At Bournemouth University (UK) sustainable development has been integrated within the design curriculum through two distinct paths: embedding within the existing framework and developing discrete Sustainable Design courses. This approach has been adopted for both undergraduate and postgraduate programmes within the Design Group as well as at doctoral and post-doc through the Sustainable Design Research Centre (SDRC). At undergraduate level, sustainability has been introduced through specific units such as “sustainability in the built environment”, project units and a specific course “BSc Sustainable Design” although this has subsequently been withdrawn. Within the postgraduate framework specific units and courses have been offered for several years, “MSc Sustainable Product Design” includes three sustainability orientated units and requires the final dissertation to reflect a relevant issue. Both the undergraduate and postgraduate programmes have benefitted from the interactive online learning and assessment environment detailed below. There has also been a move to provide a framework for teaching staff involving an internal network interfacing with external stakeholders [32].

Institutional Guidance

The drive for sustainable development within the curriculum is reflected in guidance provided by the Engineering Council UK (ECUK) and initiatives from the Royal Academy of Engineering (RAEng). The engineering competencies published by The ECUK [6] for Engineering Technician, Incorporated and Chartered Engineer requires competencies in Sustainable Design “E3—Undertake engineering Activities in a way that contributes to sustainable development”. In the case of Chartered Engineers they are required to consider “…environmental, social and economic outcomes simultaneously”, “…enhance the quality of the environment and community…” and “Understand and secure stakeholder involvement in sustainable development”. The ECUK provides additional guidance for the engineer and lists six principles to “guide and motivate engineers when making decisions for clients, employers and society which affect sustainability” [33]:
  • Contribute to building a sustainable society, present and future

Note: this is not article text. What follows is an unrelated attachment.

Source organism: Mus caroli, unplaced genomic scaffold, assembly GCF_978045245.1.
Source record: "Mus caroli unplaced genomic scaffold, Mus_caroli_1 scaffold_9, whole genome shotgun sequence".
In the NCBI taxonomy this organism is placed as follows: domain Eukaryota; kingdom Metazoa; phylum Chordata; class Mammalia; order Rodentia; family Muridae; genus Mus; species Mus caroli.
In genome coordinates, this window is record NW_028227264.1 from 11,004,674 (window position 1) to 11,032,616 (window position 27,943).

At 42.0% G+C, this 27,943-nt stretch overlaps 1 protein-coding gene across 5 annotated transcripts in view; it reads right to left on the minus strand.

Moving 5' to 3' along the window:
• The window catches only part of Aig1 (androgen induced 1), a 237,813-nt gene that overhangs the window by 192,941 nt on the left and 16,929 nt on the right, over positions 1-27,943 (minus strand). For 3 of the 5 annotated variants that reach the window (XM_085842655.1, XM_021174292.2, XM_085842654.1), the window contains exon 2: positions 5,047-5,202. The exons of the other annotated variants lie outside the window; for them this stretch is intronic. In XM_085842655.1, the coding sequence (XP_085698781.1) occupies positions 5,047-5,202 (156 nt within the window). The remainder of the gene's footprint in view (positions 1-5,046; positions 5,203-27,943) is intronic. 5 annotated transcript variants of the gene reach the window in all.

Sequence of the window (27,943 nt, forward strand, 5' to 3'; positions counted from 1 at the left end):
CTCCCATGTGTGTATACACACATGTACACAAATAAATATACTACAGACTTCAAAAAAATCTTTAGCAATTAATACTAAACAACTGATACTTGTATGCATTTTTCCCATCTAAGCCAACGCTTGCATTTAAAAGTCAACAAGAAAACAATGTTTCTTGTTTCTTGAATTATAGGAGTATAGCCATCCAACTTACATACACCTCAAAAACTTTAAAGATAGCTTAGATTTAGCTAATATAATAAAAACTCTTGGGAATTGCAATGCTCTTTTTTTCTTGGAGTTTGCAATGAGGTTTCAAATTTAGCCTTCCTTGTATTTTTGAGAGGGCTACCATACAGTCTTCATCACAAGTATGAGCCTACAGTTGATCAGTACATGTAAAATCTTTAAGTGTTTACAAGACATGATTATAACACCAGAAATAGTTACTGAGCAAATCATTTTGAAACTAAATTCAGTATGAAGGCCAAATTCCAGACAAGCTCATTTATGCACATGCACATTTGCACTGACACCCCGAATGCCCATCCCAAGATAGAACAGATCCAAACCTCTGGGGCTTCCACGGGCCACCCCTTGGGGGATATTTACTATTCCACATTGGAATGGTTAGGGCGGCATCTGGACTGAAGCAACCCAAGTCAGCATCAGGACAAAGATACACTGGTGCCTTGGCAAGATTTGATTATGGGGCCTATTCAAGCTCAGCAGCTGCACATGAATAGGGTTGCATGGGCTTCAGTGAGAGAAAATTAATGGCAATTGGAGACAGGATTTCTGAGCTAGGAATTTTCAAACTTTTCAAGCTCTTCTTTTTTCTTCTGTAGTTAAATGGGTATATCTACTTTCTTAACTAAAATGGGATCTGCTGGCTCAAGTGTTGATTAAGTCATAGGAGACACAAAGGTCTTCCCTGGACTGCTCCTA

• Apply professional and responsible judgement and take a leadership role
  • Do more than just comply with legislation and codes
  • Use resources efficiently and effectively
  • Seek multiple views to solve sustainability challenges
  • Manage risk to minimise adverse impact to people or the environment
What is most interesting about these principles is the recognition of broader concepts beyond eco-design and outside of the engineer’s (or designer’s) traditional role and circle of influence. Specifically they should understand “relevant social and cultural structures outside of their normal community of practice”, the impacts of their decisions may be “global and long-lasting” and they should “consider the views of the community”. They should also “be aware that there are inherently conflicting and un-measurable aspects of sustainability”.
The RAEng provides higher education with guidance on embedding sustainable development within engineering and design courses through its visiting professors’ scheme. The Manchester and Cambridge models (above) and that of Bournemouth (below) have been developed through the RAEng scheme. The scheme was originally launched in 1989 to provide design skills to engineering students. This enabled distinguished senior engineers from the business community to work with academics and enhance links between industry and education. The RAEng recognised that the design function was the key to sustainable products and expanded the scheme to “Engineering Design in Sustainable Development”. The scheme successfully supported 26 visiting professors in 28 universities in the first 5 years. The Aim of the scheme was to develop new materials and case studies to embed within the engineering and design curriculum. The scheme led to the development of the RAEng’s twelve guiding principles on sustainable development derived from seven case studies [34]. Interestingly, the RAEng principles describe sustainable development (within the context of engineering) as “a new integrative principle, not a new set of tools, so that the concept cannot simply be regarded as an ‘add-on’ to existing engineering skills and educational programmes.”